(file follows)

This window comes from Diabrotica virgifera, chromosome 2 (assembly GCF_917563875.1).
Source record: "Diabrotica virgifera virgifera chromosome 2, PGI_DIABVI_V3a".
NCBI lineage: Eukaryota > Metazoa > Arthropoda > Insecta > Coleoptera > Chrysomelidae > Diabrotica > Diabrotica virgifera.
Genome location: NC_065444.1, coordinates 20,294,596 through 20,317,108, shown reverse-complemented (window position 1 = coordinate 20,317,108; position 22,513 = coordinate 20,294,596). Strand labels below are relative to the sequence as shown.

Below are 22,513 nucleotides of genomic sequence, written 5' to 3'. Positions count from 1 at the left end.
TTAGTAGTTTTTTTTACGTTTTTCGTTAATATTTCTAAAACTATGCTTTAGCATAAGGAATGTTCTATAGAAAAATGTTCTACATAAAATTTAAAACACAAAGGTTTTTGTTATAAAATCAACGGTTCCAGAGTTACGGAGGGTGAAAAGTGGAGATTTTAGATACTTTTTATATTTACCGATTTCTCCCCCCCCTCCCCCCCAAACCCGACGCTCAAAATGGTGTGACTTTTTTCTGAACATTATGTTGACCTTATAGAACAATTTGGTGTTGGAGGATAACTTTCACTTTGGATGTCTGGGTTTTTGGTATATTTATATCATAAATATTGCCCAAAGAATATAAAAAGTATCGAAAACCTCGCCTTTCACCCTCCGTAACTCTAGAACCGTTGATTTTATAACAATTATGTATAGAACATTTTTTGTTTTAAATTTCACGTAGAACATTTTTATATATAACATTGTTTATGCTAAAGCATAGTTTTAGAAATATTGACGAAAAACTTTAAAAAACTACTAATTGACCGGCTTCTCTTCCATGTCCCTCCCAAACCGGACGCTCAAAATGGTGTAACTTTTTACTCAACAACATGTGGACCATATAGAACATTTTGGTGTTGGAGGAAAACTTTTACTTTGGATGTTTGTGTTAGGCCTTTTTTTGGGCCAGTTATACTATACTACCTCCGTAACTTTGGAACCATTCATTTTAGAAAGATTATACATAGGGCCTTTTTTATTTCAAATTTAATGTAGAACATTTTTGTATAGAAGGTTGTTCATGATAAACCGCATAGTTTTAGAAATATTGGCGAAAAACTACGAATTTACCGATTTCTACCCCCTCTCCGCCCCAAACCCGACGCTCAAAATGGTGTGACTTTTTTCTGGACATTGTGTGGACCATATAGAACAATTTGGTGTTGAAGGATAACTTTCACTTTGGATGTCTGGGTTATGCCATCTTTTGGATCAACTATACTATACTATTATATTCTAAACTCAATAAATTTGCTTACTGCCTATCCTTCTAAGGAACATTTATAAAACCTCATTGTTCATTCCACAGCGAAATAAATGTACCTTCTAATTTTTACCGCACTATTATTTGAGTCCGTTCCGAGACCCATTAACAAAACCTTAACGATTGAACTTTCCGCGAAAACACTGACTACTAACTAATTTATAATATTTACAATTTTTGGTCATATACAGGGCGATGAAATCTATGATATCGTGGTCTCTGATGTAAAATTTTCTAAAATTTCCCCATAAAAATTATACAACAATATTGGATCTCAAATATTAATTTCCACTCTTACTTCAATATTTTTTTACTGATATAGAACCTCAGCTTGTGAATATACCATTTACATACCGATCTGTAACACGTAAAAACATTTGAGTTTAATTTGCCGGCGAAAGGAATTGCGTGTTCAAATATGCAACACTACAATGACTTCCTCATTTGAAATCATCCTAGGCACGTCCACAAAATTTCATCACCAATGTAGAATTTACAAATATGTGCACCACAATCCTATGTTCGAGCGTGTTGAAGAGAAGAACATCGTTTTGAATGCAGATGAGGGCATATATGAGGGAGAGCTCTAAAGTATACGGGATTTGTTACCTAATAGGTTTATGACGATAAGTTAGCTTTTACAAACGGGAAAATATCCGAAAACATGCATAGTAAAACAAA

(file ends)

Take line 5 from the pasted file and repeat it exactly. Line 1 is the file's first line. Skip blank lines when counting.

Below are 22,513 nucleotides of genomic sequence, written 5' to 3'. Positions count from 1 at the left end.